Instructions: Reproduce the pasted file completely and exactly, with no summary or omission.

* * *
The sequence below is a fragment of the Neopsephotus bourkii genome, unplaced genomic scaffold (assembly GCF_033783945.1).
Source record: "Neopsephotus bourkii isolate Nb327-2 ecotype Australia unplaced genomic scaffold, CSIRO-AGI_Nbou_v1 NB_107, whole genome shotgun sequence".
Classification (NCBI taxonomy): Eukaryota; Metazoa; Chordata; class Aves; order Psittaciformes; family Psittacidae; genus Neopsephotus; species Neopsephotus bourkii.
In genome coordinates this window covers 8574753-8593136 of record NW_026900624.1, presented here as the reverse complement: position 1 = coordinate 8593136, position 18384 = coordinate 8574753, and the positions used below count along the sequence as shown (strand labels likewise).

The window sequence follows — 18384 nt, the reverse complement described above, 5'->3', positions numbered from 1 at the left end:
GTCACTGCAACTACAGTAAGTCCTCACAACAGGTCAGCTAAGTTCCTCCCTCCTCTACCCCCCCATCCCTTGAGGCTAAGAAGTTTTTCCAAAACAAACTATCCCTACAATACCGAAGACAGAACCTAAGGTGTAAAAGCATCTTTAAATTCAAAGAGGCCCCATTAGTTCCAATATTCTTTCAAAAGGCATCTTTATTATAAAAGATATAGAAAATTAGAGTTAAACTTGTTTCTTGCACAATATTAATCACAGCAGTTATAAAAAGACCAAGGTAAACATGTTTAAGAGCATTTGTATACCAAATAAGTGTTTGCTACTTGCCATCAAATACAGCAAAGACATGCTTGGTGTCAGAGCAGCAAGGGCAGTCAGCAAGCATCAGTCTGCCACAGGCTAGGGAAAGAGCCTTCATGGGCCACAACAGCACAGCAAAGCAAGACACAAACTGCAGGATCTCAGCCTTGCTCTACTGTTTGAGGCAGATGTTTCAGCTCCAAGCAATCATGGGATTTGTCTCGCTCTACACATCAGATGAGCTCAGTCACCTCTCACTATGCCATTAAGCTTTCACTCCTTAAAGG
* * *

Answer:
The sequence below is a fragment of the Neopsephotus bourkii genome, unplaced genomic scaffold (assembly GCF_033783945.1).
Source record: "Neopsephotus bourkii isolate Nb327-2 ecotype Australia unplaced genomic scaffold, CSIRO-AGI_Nbou_v1 NB_107, whole genome shotgun sequence".
Classification (NCBI taxonomy): Eukaryota; Metazoa; Chordata; class Aves; order Psittaciformes; family Psittacidae; genus Neopsephotus; species Neopsephotus bourkii.
In genome coordinates this window covers 8574753-8593136 of record NW_026900624.1, presented here as the reverse complement: position 1 = coordinate 8593136, position 18384 = coordinate 8574753, and the positions used below count along the sequence as shown (strand labels likewise).

The window sequence follows — 18384 nt, the reverse complement described above, 5'->3', positions numbered from 1 at the left end:
GTCACTGCAACTACAGTAAGTCCTCACAACAGGTCAGCTAAGTTCCTCCCTCCTCTACCCCCCCATCCCTTGAGGCTAAGAAGTTTTTCCAAAACAAACTATCCCTACAATACCGAAGACAGAACCTAAGGTGTAAAAGCATCTTTAAATTCAAAGAGGCCCCATTAGTTCCAATATTCTTTCAAAAGGCATCTTTATTATAAAAGATATAGAAAATTAGAGTTAAACTTGTTTCTTGCACAATATTAATCACAGCAGTTATAAAAAGACCAAGGTAAACATGTTTAAGAGCATTTGTATACCAAATAAGTGTTTGCTACTTGCCATCAAATACAGCAAAGACATGCTTGGTGTCAGAGCAGCAAGGGCAGTCAGCAAGCATCAGTCTGCCACAGGCTAGGGAAAGAGCCTTCATGGGCCACAACAGCACAGCAAAGCAAGACACAAACTGCAGGATCTCAGCCTTGCTCTACTGTTTGAGGCAGATGTTTCAGCTCCAAGCAATCATGGGATTTGTCTCGCTCTACACATCAGATGAGCTCAGTCACCTCTCACTATGCCATTAAGCTTTCACTCCTTAAAGG